Monday, November 29, 2004

Archeology Project: The Media in Iraq

USA movie-goers saw a lot of archived video clips in the months leading up to the November election. Lots of documentaries. Mostly these clips were drawn from domestic media. A little Al Jazeera came through in Control Room.

What we haven't seen a lot of is Iraqi television under the Bremer and Allawi administrations. I'm told many average Iraqis are fed up with the propaganda they've been seeing. That spikes my curiosity. So where are my DVDs of recent Iraqi TV programming, with English subtitles, rentable through Netflix? We in the USA would like to see what's been going out over the air waves, especially during this time of coalition control over the media.

For example, have Iraqis seen any of the vast anti-war demonstrations on their TVs? Do they even know what Manhatten looked like on the eve of the GOP convention? Have there been any human interest stories about the history of Islam within the United States? Sufism has quite a following. Many African Americans discovered Islam a couple generations ago, through such leaders as Malcolm X. Such stories might be of interest to viewers in Baghdad.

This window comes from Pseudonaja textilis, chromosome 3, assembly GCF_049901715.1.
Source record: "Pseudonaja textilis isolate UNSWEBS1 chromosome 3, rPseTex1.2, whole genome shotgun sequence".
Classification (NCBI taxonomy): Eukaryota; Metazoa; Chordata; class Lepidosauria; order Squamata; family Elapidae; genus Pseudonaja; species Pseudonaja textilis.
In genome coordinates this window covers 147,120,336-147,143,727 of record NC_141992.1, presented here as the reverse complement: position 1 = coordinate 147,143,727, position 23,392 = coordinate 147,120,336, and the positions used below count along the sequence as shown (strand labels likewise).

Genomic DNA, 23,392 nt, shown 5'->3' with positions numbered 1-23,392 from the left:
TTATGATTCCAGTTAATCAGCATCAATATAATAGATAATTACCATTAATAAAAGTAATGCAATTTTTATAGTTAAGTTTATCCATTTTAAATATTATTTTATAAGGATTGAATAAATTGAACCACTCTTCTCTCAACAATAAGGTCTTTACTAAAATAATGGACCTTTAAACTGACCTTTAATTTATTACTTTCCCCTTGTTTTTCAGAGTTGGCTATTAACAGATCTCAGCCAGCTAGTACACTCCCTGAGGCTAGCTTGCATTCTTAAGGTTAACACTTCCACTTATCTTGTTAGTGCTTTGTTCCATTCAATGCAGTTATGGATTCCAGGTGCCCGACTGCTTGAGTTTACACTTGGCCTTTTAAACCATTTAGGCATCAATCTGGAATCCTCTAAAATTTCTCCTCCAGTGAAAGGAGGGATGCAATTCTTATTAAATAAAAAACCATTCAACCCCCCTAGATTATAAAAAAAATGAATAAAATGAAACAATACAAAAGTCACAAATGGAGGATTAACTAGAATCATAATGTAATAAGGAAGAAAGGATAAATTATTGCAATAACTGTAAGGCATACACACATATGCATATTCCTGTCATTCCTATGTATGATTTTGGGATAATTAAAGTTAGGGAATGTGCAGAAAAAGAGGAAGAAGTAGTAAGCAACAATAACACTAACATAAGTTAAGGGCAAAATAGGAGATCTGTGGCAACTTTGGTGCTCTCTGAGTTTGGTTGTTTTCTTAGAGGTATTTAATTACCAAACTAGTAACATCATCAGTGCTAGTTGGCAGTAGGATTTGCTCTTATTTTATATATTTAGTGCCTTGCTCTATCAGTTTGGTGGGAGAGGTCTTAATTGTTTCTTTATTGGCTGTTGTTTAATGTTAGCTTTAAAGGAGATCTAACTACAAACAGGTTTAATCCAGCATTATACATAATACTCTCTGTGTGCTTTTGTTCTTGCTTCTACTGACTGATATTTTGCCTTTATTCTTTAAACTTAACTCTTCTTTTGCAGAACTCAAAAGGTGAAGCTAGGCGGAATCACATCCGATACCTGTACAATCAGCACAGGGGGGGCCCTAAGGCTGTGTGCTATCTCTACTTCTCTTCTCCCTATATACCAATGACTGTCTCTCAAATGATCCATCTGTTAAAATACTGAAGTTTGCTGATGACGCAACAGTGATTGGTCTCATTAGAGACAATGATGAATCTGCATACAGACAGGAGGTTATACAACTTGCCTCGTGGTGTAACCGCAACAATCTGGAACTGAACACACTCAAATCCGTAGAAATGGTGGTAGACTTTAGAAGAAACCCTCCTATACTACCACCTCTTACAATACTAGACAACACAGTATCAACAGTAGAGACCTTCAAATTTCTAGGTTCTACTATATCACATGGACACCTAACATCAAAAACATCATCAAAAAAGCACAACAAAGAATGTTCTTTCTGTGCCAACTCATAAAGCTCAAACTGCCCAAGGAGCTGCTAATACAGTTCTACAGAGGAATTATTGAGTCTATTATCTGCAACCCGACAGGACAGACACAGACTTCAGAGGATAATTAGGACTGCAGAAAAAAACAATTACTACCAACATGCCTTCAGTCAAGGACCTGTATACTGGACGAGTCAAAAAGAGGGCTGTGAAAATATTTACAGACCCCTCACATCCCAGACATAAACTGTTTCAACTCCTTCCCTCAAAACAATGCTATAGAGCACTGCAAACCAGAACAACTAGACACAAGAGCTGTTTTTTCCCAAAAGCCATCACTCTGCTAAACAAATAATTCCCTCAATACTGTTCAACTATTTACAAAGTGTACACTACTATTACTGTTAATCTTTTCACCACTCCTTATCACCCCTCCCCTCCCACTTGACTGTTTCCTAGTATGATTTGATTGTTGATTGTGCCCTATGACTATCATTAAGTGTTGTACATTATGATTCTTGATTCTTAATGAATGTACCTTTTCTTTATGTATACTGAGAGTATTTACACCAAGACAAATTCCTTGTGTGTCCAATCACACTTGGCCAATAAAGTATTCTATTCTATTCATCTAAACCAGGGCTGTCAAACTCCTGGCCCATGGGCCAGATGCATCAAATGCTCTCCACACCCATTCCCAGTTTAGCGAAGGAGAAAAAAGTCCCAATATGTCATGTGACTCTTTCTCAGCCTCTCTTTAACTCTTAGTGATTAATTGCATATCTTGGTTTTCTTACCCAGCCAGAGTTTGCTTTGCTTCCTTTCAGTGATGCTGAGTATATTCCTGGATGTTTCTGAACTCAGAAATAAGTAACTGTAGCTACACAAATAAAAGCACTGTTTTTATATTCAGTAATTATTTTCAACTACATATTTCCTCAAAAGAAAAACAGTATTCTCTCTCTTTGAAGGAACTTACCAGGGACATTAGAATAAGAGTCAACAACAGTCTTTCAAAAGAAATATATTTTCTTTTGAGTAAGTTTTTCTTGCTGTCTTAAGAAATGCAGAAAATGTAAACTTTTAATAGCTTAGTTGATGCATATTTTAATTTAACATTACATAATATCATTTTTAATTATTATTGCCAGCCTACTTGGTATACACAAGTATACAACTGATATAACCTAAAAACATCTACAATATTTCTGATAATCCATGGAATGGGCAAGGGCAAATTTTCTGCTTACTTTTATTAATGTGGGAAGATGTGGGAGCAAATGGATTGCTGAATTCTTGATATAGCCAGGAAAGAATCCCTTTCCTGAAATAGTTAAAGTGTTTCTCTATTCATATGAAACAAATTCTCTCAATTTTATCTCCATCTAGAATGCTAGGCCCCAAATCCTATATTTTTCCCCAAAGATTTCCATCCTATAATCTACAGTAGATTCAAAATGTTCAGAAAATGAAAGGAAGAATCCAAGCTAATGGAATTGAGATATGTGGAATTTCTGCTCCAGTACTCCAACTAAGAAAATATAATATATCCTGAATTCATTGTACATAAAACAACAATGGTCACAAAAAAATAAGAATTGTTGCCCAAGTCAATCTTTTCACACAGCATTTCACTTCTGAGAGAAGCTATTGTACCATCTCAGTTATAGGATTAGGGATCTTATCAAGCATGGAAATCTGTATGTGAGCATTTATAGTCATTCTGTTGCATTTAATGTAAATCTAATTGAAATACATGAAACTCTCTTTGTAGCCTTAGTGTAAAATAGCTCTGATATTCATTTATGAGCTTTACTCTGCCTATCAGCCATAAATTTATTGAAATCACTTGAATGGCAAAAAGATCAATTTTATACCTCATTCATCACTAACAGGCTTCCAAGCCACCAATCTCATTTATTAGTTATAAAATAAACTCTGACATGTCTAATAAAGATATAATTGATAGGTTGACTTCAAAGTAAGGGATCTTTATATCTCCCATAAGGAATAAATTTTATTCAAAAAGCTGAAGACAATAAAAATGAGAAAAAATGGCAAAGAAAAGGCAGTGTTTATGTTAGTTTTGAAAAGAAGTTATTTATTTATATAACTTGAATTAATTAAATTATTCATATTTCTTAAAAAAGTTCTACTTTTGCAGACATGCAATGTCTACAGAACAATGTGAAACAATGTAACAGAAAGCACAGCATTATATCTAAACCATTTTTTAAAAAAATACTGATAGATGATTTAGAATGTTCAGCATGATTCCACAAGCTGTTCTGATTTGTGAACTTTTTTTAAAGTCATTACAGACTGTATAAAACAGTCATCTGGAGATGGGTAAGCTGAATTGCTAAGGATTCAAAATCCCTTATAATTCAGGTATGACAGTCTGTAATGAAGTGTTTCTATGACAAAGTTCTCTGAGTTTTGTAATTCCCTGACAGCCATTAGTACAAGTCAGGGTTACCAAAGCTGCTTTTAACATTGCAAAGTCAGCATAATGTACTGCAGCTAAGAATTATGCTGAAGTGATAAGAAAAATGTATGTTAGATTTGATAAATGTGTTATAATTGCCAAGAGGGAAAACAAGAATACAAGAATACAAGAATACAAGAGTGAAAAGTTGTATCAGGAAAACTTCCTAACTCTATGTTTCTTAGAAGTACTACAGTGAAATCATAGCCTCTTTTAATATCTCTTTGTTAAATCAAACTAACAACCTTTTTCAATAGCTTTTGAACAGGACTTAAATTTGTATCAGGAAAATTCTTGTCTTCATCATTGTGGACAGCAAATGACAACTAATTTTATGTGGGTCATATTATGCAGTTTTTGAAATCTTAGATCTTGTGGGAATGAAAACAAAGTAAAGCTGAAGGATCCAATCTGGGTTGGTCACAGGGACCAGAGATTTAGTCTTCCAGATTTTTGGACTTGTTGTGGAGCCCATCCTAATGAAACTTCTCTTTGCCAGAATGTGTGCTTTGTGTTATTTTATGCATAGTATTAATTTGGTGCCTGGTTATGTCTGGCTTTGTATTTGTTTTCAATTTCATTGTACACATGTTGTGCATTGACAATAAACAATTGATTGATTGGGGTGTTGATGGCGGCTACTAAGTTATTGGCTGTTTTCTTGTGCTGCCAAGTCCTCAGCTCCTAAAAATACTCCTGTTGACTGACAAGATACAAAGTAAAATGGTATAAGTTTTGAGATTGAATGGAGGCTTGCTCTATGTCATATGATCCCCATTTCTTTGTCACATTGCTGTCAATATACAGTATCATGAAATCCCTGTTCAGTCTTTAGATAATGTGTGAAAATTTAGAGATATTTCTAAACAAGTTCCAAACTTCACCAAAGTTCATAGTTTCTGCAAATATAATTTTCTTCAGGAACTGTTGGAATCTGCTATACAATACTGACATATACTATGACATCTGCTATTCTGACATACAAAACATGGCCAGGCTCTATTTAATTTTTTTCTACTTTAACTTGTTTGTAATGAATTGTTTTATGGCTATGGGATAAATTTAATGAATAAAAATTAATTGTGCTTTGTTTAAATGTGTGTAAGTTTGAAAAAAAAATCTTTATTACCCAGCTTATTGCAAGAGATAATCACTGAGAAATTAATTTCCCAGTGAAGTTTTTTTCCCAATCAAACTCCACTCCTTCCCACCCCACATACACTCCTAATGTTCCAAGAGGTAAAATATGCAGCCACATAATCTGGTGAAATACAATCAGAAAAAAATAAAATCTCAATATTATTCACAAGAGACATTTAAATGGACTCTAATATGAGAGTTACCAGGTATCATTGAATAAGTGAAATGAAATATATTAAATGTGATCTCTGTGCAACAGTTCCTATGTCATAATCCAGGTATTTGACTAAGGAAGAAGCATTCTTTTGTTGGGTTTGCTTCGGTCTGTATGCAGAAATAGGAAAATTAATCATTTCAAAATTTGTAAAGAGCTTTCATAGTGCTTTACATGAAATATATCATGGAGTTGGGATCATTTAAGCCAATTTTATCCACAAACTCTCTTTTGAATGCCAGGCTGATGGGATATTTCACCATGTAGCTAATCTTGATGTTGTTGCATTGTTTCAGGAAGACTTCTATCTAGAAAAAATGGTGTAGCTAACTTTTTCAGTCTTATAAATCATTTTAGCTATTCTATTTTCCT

How often does Iraqi television show images of mosques inside the UK or USA?

How the upcoming elections are treated will be of special interest. Do anti-occupation candidates or parties ever get air time? Are political ads allowed, even if they don't originate in the Allawi camp? If not, how democratic is that?

I bet the CIA has a lot of raw footage, recorded off embassy equipment -- all we need is some slick editing (not censorship -- we just need to get the highlights, representative samples) and a distributor like Miramax.

I encourage my fellow bloggers to spread the word that there's likely a niche market for this stuff. We want to see what the Iraqis have been seeing on their TV sets (including commercials). This isn't a FOIA thing -- the material in question has already been publicly broadcast. Maybe an enterprising Iraqi business could lend a hand.

Related post:
Show us the candidates (Sept 23 2004)